There might not be a win just yet, but Fred Wright can feel one coming. The Bahrain-Victorious rider was up there among the best at Paris-Nice, finishing in the top-10 twice in the opening three stages and impressed in the time trial too, coming 13th.
“I can see it happening hopefully, I don't know when, I don't know where but I'm always going to be pushing,” the 22-year old told Cycling Weekly in a rainy Nice at the end of the eight-day stage race.
Wright finished eighth on the first stage after Jumbo-Visma performed their coup and took the podium away from everyone else; in effect, he was fourth in the sprint behind Mads Pedersen of Trek-Segafredo. On stage three, Wright was again behind the Dane as he won in Dun-le-Palestel, but he was one of the punchier riders who survived on a testing course as other sprinters did not make the finish.
On the stage four time trial, Wright came 13th, ahead of established time triallists like Luke Durbridge and Dylan van Baarle; it was in fact his best time trial result at WorldTour level.
“I'm really happy with the legs, we've got Jack [Haig] up here on GC (he finished sixth overall), but I've been given my own chances, especially since Sonny [Colbrelli] was out at the start of the race,” the Londoner explained.
“It has been a good week and I'm really happy,” Wright explained. “It has been hard racing all the time, but I've been happy to be up there. The gap is smaller than it has been in the past, I can see it happening hopefully, I don't know when, I don't know where but I'm always going to be pushing.
“I'm settling myself into the team well and I know where I might be given opportunities, especially with the Classics coming up there's so much racing. I'm looking forward to it.”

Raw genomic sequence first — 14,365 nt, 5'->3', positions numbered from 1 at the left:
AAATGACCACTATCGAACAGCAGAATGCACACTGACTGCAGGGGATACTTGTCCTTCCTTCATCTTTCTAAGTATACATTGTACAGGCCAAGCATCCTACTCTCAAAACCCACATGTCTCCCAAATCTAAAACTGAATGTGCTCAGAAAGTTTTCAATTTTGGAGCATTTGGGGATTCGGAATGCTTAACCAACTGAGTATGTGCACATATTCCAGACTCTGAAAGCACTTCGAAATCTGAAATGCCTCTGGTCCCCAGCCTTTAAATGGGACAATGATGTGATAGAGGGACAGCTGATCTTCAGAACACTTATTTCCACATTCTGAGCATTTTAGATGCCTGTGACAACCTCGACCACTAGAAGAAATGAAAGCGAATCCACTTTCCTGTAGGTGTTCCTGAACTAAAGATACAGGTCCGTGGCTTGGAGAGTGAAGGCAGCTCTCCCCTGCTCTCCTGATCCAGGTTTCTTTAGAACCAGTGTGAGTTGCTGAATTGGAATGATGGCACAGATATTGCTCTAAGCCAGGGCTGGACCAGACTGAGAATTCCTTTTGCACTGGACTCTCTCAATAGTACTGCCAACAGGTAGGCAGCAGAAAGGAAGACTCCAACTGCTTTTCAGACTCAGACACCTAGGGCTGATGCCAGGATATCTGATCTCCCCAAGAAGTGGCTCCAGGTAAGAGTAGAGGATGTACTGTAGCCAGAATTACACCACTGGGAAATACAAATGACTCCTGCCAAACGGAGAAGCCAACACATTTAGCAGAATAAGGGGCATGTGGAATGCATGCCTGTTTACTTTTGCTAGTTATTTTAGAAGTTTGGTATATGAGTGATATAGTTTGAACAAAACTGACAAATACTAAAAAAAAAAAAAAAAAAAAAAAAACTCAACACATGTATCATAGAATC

Next, he will ride Milan-San Remo at the weekend, where he will one of the options Bahrain-Victorious have alongside Matej Mohorič and Sonny Colbrelli, if he recovers from illness.
Wright raced the Monument last year as well, but feels in better shape for it this time around.
“I'm now going to do San Remo next weekend, I wasn't originally going to do it,” he said “I did it last year but it was almost too much with the amount of racing at the start of the season, but actually this year I'm happy with where I'm at and I'm not too tired, and I think it should be good.”
On this form, he might find a way to win sooner rather than later. One other thing he has on his side is luck, being one of the resolute 59 who finished the race in Nice. His team was down to just three riders before the end, and the mass abandonments meant Wright actually ended up finishing 30th overall.
“I was rooming with Gino Mäder and he got the same illness everyone else has got, luckily I seem to have been alright,” he said. “I'm obviously going to have to take it super easy after this race because it has been hard. I think maybe I'm just one of the lucky ones to be honest.
“Maybe the third of the guys that aren't here are just unlucky. Fingers crossed I'll avoid all covid and whatever else this bug is that's going round.”
Ahead of the final stage, Wright was just focusing on keeping warm and staying upright, which was easier said than done on a torrid day on the Côte d’Azur.
“Staying warm today, that's the priority,” he told Cycling Weekly. “It's going to be easy enough to stay warm on the climbs, but I don't know about when I eventually get dropped and ride into the finish. And stay upright too.”
Fortunately, he managed to finish, coming in just six minutes behind Simon Yates, the stage winner. Now, he will head onto the Classics and hopefully a win that might come soon.
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